Updated: 3 days ago
TW: Police Brutality
Dear Asian Youth,
I cannot speak on behalf of the Black community nor do I intend to. Rather, I hope to raise awareness and use this platform to do so. The attention belongs solely to Black people, and we need to listen to what they have to say. As an Asian American, I will not speak for the Black community or dictate how they should feel. I do not want to overstep by any means but hope to educate fellow Asians and to provide perspective. Marginalized groups should stick together and support each other in the fight against oppression, as we are stronger together. For instance, following the coronavirus, the Black community called out the xenophobia and racism towards Asians. The privilege we have and the anti-Blackness that persists within our community must be recognized and addressed. Our privilege allows us to bring awareness to the racism in our society, and as the number of tragedies continues to surface, we cannot enable ourselves to become desensitized.
#AllLivesMatter is not something we should be supporting. It is only used to invalidate the #BlackLivesMatter movement and was not born until after #BlackLivesMatter began. Notice how paradoxical it is that #AllLivesMatter is not used as an argument to justify gun control or counter-argue coronavirus protests. Yes, all lives do matter, but currently, Black lives are the ones at stake. As Asians, we cannot simply look away from the injustices Black people face, just because we aren't directly affected. This movement does not discredit our hardships, and we should not silence Black individuals; it is their turn to speak and we must listen.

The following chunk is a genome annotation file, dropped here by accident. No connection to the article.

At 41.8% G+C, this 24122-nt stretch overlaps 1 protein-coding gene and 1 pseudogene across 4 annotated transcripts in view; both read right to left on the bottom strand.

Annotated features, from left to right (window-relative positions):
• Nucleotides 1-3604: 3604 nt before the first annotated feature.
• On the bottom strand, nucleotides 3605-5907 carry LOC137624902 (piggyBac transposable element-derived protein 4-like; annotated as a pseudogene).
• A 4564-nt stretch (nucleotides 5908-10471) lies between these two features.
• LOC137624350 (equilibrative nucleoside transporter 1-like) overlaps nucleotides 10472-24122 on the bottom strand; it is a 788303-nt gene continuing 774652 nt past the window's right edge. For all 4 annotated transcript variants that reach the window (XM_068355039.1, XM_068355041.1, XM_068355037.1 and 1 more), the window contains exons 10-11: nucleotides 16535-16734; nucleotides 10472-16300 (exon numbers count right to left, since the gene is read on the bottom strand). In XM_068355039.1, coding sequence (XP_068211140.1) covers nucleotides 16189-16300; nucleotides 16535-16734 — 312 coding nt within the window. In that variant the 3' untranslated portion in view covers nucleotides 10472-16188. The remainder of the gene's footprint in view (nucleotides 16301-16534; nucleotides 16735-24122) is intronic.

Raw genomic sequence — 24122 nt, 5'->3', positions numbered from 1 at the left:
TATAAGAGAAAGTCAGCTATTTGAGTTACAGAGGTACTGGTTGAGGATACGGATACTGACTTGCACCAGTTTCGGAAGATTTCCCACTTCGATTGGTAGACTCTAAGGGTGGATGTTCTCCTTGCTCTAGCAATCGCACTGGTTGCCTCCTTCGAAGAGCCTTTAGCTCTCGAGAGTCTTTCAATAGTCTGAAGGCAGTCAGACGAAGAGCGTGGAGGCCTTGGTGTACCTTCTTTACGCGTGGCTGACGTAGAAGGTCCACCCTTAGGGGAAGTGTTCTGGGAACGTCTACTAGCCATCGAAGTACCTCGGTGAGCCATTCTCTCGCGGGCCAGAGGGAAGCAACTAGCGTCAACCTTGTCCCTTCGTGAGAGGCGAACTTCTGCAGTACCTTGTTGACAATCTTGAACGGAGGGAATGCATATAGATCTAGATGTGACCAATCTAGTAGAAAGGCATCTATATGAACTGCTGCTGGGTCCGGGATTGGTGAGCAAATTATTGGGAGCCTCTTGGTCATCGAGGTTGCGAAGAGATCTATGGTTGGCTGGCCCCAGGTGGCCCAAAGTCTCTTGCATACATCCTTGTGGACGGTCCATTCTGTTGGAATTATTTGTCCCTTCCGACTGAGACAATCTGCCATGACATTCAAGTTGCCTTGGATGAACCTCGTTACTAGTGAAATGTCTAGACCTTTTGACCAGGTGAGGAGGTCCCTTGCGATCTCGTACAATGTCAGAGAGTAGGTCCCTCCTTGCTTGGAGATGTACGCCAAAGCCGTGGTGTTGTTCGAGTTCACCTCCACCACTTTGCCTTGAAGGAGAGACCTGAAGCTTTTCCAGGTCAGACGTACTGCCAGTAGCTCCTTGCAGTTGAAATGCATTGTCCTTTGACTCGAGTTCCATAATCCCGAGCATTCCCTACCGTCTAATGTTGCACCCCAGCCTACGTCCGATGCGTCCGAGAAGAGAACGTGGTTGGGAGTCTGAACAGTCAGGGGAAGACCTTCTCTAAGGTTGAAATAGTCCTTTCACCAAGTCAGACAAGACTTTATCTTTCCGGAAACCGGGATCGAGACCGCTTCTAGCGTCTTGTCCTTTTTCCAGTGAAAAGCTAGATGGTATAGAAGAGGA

As you may have heard, George Floyd, a Black man, was murdered by white police officer Derek Chauvin. The video of Chauvin kneeling on Floyd’s neck for eight minutes and forty-six seconds, despite Floyd yelling that he could not breathe, quickly surfaced online and gained rapid attention. In the video, the Asian police officer literally turned his back on Floyd, when he could have easily prevented the murder. As allies, we must take action and do better. It is not the Black community’s job to educate us. We are responsible for doing that ourselves. We cannot support cops because they serve and defend a racist institution, instead of the people they swore to protect. When protesters arrived at Chauvin’s house, dozens of cops surrounded his home to shelter him. The arrest was not made until controversy arose, petitions were signed, and his second address was found. The arrest was not made until his safety was compromised. Even then, he was only charged with third-degree murder, which is consistent with accidentally shoving someone to death. Almost nine minutes of intentionally choking a man should be deemed as first-degree murder. Not to mention, the other three officers involved in the murder of Floyd were not initially charged. While they did not physically murder Floyd themselves, they all bear responsibility as they were complicit in the murder. They watched as Chauvin pinned Floyd down. It was only after public outrage that Chauvin’s charge was raised to second-degree murder, and the remaining three cops were convicted of their crime. The system continues to fail Black people, just as it has failed them for the past four hundred years. For instance, institutionalized racism stems far deeper in our nation than most realize. American policing was founded upon anti-Blackness: it originated upon slave patrolling, which remains evident in the similarities between modern police and slave patrol badges. To be proper allies, we must work to actively reform the law enforcement system.